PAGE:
Two stories combined to account for about half of the last week’s overall news coverage, the aftermath of the devastating earthquake in Haiti and the political aftershocks from a Republican Senate victory in Massachusetts.
Filling 27% of the newshole, the situation in Haiti—from chaos on the streets to the expanding U.S. role—was the No. 1 story from January 18-24, according to the Pew Research Center’s Project for Excellence in Journalism. It was the leading subject on newspaper front pages (19%), online (30%) and in network television (35%), as measured in PEJ’s weekly News Coverage Index, which examines coverage in the most relied on mainstream outlets.
The upset election of Scott Brown—whose January 19 victory was widely seen as dealing a serious blow to health care reform—was the week’s second-biggest story, at 21% of the newshole. It topped coverage of the Haiti in cable news (32%) and radio (30%), largely because of the political orientation of the talk shows in those sectors.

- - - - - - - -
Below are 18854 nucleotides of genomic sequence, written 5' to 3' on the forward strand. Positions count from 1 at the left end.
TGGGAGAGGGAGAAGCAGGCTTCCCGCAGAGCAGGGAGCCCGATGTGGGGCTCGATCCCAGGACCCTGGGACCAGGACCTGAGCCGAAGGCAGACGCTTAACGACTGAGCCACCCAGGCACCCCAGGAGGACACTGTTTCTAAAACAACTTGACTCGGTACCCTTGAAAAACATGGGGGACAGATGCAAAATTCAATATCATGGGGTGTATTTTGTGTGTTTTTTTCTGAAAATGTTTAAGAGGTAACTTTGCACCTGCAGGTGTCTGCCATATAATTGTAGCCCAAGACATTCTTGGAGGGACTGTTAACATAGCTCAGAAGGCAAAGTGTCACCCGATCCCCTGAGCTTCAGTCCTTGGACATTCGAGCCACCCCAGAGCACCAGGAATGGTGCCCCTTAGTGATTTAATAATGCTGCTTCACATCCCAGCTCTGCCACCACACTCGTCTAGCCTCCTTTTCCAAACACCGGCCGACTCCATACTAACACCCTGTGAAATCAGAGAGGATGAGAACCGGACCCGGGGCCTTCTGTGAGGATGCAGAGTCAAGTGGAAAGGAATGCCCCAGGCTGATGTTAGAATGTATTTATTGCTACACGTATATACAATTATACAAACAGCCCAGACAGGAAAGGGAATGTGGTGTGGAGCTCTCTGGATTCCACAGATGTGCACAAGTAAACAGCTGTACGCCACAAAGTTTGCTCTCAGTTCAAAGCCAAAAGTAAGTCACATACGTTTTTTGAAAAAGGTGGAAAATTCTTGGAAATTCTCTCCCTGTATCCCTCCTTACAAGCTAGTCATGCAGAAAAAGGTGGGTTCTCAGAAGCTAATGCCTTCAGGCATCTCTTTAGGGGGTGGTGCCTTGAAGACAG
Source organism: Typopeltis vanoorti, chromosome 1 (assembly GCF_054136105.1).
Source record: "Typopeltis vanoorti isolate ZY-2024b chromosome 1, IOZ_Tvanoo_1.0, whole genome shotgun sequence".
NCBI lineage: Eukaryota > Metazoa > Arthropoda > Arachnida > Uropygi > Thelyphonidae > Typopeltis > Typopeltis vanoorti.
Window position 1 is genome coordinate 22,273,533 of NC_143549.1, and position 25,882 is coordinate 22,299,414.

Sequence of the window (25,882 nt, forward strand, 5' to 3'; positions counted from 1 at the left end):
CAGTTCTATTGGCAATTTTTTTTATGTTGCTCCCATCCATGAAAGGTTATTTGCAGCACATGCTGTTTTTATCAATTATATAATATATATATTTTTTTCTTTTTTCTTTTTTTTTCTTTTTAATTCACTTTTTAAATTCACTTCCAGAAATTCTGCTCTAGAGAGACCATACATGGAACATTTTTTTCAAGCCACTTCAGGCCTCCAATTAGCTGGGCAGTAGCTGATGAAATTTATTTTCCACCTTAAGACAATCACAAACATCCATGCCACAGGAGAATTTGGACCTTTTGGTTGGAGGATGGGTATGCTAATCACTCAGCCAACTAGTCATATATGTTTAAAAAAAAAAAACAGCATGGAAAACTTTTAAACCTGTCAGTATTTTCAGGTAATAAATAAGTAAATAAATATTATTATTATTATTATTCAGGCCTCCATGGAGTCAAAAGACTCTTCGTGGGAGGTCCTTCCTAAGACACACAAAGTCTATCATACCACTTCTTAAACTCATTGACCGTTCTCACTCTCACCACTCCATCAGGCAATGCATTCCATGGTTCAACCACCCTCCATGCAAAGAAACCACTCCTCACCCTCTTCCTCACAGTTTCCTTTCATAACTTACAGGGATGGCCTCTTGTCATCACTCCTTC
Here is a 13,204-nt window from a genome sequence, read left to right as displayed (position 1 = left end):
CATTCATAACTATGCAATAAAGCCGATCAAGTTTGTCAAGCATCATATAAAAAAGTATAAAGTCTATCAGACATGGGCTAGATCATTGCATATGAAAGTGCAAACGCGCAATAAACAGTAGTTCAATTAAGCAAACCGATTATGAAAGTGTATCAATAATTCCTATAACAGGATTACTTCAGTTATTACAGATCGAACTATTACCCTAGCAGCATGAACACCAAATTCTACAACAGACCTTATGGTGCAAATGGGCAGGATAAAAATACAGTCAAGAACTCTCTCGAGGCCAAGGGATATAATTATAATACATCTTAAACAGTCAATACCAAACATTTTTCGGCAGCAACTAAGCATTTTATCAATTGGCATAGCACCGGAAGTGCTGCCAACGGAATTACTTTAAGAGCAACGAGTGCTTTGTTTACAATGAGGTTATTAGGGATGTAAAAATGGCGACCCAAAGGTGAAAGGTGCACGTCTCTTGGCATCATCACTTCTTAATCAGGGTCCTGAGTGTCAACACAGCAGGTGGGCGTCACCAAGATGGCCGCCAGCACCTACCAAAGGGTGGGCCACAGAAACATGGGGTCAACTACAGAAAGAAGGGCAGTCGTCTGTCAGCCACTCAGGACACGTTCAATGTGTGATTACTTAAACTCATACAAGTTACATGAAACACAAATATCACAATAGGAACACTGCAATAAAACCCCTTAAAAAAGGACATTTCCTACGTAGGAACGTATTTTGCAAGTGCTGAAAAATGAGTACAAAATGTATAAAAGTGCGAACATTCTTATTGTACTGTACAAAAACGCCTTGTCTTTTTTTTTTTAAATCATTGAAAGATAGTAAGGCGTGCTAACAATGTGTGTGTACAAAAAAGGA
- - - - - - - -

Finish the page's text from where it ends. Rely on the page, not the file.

But last week, there was a major difference between what was carried on CNN, which does not air ideologically oriented talk shows in prime time, and what aired on MSNBC, with its liberal prime time lineup, and the Fox News Channel, with its conservative hosts. While Haiti made up about 60% of the CNN coverage studied last week, that subject accounted for about one-sixth of time on MSNBC and Fox.
Read the full report A Disaster and an Election Drive the News on the Pew Research Center's Project for Excellence in Journalism.